Greg Sumner reflects on the Buddhist themes in Kurt Vonnegut’s writings, fixating on his phrase: If this isn’t nice, I don’t know what is.
Writer Dinty W. Moore shares an excerpt from his new book, what he says is “perhaps most important application of mindfulness for a writer.”
Ruth Ozeki reviews “Writing as Enlightenment: Buddhist American Literature Into the Twenty-First Century”.
Characters are taken over by their desires and make bad choices—that’s the appeal of noir fiction, says Brian Haycock.
Lily Koppel on the Buddhist backstory of her best-selling book, the Red Leather Diary.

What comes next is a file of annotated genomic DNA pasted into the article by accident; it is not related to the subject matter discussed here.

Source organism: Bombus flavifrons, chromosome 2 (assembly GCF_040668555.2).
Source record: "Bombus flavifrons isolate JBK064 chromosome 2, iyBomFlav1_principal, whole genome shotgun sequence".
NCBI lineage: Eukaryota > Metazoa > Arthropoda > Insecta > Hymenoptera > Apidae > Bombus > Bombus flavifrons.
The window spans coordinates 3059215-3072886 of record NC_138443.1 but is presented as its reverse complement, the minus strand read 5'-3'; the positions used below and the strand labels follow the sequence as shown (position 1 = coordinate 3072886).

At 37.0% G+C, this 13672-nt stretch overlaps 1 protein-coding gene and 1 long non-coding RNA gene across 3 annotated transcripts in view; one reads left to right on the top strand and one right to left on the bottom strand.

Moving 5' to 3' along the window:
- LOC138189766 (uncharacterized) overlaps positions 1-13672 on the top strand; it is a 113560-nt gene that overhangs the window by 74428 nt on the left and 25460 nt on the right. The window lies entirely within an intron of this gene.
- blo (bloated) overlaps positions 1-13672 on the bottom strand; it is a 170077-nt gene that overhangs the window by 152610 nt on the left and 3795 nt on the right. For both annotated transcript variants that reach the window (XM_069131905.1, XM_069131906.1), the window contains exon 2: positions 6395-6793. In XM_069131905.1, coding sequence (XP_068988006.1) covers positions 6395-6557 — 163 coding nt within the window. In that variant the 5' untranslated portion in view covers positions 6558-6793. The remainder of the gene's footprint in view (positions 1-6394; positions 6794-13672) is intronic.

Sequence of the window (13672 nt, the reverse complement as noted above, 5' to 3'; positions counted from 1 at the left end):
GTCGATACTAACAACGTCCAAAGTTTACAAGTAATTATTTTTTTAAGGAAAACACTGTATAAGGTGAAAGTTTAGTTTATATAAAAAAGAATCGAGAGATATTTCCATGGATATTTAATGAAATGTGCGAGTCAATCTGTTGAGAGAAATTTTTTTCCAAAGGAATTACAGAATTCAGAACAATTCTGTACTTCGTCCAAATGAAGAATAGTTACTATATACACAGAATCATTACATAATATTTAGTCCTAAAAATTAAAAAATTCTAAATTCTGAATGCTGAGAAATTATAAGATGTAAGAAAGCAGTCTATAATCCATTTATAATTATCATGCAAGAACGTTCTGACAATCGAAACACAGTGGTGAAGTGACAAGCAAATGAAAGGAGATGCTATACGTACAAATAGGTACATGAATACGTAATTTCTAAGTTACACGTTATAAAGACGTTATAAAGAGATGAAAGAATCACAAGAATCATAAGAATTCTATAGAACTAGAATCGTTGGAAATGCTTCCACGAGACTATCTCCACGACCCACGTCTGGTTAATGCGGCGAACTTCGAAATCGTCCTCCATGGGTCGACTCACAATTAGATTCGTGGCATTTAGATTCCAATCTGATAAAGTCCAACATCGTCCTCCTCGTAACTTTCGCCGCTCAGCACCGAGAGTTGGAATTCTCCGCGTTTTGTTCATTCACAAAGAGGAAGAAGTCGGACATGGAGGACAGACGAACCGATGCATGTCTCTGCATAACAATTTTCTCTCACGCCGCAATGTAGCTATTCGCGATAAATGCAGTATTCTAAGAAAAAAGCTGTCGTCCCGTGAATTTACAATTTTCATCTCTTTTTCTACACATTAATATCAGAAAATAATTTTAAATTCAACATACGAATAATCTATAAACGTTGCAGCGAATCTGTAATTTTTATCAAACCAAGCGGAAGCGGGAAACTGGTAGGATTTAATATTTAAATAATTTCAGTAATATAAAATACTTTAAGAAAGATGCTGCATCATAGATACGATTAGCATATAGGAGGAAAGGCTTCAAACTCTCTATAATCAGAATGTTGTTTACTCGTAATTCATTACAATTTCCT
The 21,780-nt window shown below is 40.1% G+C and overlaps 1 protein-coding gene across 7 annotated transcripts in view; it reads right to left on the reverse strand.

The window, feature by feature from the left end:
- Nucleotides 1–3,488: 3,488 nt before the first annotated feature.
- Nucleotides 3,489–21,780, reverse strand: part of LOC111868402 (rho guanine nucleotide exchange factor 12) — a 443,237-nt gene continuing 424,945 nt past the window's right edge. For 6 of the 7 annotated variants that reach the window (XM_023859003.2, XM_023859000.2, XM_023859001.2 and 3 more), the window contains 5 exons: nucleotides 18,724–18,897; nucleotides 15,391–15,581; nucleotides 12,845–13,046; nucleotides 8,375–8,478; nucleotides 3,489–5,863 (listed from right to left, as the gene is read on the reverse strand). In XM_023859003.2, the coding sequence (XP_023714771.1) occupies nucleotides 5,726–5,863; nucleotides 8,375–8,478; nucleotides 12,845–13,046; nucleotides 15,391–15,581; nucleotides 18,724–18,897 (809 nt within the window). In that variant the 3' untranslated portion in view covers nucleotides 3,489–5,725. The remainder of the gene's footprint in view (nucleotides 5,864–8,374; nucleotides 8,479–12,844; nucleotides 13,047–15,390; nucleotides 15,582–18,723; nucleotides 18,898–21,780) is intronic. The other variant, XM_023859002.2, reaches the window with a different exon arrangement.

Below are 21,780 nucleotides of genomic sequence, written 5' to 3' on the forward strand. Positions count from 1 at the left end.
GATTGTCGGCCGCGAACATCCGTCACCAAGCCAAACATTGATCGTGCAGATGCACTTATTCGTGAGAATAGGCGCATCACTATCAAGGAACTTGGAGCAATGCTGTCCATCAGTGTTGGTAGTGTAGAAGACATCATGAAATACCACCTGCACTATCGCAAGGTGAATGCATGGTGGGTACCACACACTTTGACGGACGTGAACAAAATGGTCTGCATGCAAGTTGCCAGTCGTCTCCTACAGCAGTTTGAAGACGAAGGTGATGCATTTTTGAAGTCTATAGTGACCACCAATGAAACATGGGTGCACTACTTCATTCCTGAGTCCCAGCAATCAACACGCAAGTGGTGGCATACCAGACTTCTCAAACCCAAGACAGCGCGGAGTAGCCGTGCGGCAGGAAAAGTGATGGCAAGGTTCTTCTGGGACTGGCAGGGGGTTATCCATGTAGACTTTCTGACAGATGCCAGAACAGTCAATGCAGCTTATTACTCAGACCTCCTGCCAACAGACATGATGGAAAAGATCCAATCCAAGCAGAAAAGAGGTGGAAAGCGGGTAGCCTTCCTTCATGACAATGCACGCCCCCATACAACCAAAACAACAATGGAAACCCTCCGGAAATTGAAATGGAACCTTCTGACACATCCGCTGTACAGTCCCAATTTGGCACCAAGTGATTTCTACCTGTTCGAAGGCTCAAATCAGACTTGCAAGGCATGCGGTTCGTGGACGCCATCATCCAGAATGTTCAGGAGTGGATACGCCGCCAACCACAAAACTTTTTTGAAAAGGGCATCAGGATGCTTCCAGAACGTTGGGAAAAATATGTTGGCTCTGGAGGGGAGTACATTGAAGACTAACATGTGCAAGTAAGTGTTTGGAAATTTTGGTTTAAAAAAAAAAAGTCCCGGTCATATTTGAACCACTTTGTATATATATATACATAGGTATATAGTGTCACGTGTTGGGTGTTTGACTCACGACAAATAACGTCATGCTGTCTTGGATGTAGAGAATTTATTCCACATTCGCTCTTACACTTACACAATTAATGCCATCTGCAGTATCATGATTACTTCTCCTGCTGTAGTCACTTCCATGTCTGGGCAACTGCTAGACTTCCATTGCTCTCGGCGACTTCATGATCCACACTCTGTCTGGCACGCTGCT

Can Nirvana be had by the Single, Asian, Neurotic Woman? For Wendy Miyake’s female characters in Beads, Boys, and the Buddha the answer is yes.
Here is Dede Crane’s short story “The Cult of Quick Repair”—a work of fiction about death, Buddhism, and almond canoes.
Literature and legends, fables and falsehoods—novelist Anne Donovan on finding greater clarity though story.
An interview with Louise Erdrich about her writing, authenticity and being a voice for Native American culture.
Tom Robbins on the Zen rebels, Sufi saints, and wild yogis who fight conventional mind with humor, outrageousness, and paradox.